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Node.js async parallel – what consequences are?

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Node.js async parallel – what consequences are?
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There is code,

async.series(tasks, function (err) {
    return callback ({message: 'tasks execution error', error: err});
});

where, tasks
is array of functions, each of it peforms HTTP request (using request
module) and calling MongoDB API to store the data (to MongoHQ instance).

With my current input, (~200 task to execute), it takes

[normal mode] collection cycle: 1356.843 sec. (22.61405 mins.)

But simply trying change from series
to parallel
, it gives magnificent benefit. The almost same amount of tasks run in ~30 secs
instead of ~23 mins
.

But, knowing that nothing is for free, I’m trying to understand what the consequences of that change? Can I tell that number of open sockets will be much higher, more memory consumption, more hit to DB servers?

Machine that I run the code is only 1GB of RAM Ubuntu, so I so that app hangs there one time, can it be caused by lacking of resources?

Problem courtesy of: Alexander Beletsky

Solution

Your intuition is correct that the parallelism doesn’t come for free, but you certainly may be able to pay for it.

Using a load testing module (or collection of modules) like nodeload
, you can quantify how this parallel operation is affecting your server to determine if it is acceptable.

Async.parallelLimit
can be a good way of limiting server load if you need to, but first it is important to discover if limiting is necessary
. Testing explicitly is the best way to discover the limits of your system (eachLimit has a different signature, but could be used as well).

Beyond this, common pitfalls using async.parallel include wanting more complicated control flow than that function offers (which, from your description doesn’t seem to apply) and using parallel on too large of a collection naively (which, say, may cause you to bump into your system’s file descriptor limit if you are writing many files). With your ~200 request and save operations on 1GB RAM, I would imagine you would be fine as long as you aren’t doing much massaging in the event handlers, but if you are experiencing server hangs, parallelLimit could be a good way out.

Again, testing is the best way to figure these things out.

Solution courtesy of: Wyatt

Discussion

you’ll realize the difference if multiple users connect:

in this case the processor can handle multiple operations

asynch tries to run several operations of multiple users relative equal

T = task
U = user
(T1.U1 = task 1 of user 1)

T1.U1 => T1.U2 => T2.U1 => T8.U3 => T2.U2 => etc

this is the oposite of atomicy (so maybe watch for atomicy on special db operations – but thats another topic)

so maybe it is faster to use:

T2.U1 before T1.U1

– this is no problem until

T2.U1 is based on T1.U1

– this is preventable by using callbacks/ or therefore are callbacks

…hope this is what you wanted to know… its a bit late here

Discussion courtesy of: Pika

I would point out that async.parallel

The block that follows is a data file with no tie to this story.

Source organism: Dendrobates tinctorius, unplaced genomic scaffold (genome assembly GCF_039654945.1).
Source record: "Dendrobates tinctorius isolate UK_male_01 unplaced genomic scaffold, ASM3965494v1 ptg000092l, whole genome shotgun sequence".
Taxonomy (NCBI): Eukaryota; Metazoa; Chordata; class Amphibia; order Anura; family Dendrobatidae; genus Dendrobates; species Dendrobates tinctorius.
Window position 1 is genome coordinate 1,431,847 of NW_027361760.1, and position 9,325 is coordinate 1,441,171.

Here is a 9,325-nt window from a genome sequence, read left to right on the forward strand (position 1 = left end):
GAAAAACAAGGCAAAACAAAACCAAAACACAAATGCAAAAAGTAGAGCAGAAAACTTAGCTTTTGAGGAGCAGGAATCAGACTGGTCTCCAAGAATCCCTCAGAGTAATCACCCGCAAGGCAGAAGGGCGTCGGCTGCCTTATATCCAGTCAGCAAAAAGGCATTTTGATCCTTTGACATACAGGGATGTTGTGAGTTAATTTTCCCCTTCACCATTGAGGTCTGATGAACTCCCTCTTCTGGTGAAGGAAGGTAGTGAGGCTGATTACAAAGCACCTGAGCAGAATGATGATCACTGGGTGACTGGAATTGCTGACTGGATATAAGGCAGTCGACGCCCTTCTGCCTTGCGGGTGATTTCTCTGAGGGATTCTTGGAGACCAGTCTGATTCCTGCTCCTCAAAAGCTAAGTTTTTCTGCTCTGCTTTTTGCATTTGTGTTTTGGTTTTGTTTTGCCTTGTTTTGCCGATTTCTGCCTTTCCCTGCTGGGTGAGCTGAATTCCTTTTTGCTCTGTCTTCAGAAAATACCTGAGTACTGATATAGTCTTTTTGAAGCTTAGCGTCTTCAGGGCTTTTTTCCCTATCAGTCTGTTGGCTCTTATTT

executes multiple functions concurrently
not (completely) parallely
. It is more like virtual parallelism.

Executing concurrently is like running different programs on a single CPU core, via multitasking/scheduling. True parallel execution would be running different program on each core of multi-core CPU. This is important as node.js
has single-threaded
architecture.

The best thing about node is that you don’t have to worry about I/O. It handles I/O very efficiently.

In your case you are storing data to MongoDB, is mostly I/O. So running them parallely will use up your network bandwidth and if reading/writing from disk then disk bandwidth too. Your server will not hang because of CPU overload.

The consequence of this would be that if you overburden your server, your requests may fail. You may get EMFILE
error (Too many open files). Each socket counts as a file. Usually connections are pooled, meaning to establish connection a socket is picked from the pool and when finished return to the pool. You can increase the file descriptor with ulimit -n xxxx
.

You may also get socket errors when overburdened like ECONNRESET
(Error: socket hang up), ECONNREFUSED
or ETIMEDOUT
. So handle them with properly. Also check the maximum number of simultaneous connections for mongoDB server too.

Finally the server can hangup because of garbage collection. Garbage collection kicks in after your memory increases to a certain point, then runs periodically after some time. The max heap memory V8 can have is around 1.5 GB, so expect GC to run frequently if its memory is high. Node will crash with process out of memory
if asking for more, than that limit. So fix the memory leaks in your program. You can look at these tools
.

Discussion courtesy of: user568109

The main downside you’ll see here is a spike in database server load. That may or may not be okay depending on your setup.

If your database server is a shared resource then you will probably want to limit the parallel requests by using async.eachLimit
instead.

Discussion courtesy of: Daniel

This recipe can be found in it’s original form on Stack Over Flow
.

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